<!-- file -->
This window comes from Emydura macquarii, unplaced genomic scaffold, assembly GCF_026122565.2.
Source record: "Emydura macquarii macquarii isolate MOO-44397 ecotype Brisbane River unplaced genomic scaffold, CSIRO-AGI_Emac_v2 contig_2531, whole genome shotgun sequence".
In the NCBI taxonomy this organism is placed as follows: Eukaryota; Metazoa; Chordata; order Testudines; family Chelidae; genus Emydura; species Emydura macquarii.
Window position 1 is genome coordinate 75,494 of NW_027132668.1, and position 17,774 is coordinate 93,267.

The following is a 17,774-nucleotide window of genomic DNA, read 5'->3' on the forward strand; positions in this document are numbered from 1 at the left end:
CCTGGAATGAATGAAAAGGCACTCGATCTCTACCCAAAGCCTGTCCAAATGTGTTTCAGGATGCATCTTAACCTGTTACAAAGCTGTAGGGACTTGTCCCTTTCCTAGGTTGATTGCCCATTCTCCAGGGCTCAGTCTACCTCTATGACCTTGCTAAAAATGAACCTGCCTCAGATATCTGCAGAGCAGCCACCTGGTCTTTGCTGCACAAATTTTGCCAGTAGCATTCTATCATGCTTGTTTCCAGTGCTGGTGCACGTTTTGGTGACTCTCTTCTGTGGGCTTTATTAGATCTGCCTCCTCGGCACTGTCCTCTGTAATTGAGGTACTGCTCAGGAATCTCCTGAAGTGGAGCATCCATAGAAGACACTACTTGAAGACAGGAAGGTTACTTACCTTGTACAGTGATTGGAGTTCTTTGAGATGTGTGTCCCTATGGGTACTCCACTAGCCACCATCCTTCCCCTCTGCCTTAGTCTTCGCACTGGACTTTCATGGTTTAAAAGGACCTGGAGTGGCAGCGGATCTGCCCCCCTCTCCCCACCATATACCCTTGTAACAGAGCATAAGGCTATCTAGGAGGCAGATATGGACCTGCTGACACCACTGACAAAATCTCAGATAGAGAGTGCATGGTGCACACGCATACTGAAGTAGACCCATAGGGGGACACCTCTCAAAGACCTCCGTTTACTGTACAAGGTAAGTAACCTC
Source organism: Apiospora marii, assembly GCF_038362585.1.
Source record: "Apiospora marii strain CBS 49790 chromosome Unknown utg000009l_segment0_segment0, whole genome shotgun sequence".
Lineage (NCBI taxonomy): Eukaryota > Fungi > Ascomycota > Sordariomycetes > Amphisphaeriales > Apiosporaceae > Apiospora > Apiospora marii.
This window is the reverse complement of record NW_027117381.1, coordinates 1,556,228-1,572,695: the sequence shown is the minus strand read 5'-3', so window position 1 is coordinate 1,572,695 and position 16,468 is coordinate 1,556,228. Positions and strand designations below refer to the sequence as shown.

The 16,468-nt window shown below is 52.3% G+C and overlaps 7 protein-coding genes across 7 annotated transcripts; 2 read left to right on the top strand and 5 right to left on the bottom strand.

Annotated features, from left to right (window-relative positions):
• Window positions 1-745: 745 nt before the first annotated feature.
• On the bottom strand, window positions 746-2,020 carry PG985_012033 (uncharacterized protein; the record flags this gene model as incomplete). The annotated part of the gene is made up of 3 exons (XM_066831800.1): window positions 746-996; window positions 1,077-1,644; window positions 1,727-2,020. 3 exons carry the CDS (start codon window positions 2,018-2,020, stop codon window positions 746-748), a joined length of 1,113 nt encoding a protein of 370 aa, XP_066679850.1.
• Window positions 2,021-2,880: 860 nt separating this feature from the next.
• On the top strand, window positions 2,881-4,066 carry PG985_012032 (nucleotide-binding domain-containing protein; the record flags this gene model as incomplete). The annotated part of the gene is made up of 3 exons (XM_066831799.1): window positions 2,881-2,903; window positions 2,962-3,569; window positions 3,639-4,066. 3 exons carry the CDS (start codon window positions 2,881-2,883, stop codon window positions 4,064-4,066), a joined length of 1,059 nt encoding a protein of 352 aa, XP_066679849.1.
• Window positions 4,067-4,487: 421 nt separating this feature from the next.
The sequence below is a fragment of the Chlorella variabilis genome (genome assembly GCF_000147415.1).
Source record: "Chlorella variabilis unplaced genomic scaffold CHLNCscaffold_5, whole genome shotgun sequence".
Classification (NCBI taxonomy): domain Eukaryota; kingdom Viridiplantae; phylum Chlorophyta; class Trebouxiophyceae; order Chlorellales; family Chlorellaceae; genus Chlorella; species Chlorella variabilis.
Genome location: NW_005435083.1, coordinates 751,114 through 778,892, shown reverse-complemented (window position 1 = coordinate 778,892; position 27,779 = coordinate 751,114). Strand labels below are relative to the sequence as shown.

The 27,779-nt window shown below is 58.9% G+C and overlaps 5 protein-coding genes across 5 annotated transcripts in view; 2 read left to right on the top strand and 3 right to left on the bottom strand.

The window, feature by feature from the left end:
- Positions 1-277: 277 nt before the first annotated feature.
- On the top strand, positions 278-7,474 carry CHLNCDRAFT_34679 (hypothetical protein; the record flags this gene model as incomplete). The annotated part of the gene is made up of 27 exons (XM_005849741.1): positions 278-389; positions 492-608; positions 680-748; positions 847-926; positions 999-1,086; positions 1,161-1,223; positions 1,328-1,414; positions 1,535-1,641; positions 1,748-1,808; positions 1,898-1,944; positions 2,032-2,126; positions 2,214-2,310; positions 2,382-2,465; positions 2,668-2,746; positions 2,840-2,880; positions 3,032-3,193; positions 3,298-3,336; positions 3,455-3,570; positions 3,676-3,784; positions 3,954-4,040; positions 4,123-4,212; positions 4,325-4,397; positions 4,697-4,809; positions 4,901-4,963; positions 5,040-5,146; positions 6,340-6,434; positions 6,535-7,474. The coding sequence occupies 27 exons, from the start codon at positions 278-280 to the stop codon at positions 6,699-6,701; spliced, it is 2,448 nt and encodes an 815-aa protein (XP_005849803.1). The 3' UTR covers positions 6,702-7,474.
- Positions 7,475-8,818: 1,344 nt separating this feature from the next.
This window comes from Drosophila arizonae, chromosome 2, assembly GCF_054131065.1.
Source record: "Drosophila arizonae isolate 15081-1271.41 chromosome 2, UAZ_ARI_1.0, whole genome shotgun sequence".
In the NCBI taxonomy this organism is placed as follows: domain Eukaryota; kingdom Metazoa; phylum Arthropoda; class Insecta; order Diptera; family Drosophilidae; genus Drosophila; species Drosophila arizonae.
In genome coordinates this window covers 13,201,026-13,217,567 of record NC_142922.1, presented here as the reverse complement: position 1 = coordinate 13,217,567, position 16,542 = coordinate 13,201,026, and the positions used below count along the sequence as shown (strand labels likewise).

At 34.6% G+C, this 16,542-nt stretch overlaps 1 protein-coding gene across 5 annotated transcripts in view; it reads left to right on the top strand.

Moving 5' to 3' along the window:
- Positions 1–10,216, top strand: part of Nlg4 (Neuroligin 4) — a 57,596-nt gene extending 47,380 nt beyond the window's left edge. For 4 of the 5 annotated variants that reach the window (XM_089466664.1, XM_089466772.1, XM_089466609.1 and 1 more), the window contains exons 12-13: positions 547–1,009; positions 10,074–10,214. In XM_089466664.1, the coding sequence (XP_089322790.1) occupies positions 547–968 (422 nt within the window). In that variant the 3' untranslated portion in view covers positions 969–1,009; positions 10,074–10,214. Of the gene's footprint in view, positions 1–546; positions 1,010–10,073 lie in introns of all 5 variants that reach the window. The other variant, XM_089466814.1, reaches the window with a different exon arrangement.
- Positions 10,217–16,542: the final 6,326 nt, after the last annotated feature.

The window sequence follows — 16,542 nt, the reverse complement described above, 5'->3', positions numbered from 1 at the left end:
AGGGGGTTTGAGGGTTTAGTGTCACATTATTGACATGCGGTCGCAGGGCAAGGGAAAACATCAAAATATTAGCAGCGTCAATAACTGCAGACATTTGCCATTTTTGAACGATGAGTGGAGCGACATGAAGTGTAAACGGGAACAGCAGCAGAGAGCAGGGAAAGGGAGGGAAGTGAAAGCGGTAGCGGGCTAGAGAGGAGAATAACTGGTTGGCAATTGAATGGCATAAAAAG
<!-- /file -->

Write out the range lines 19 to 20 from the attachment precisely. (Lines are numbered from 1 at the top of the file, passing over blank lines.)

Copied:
Source record: "Chlorella variabilis unplaced genomic scaffold CHLNCscaffold_5, whole genome shotgun sequence".
Classification (NCBI taxonomy): domain Eukaryota; kingdom Viridiplantae; phylum Chlorophyta; class Trebouxiophyceae; order Chlorellales; family Chlorellaceae; genus Chlorella; species Chlorella variabilis.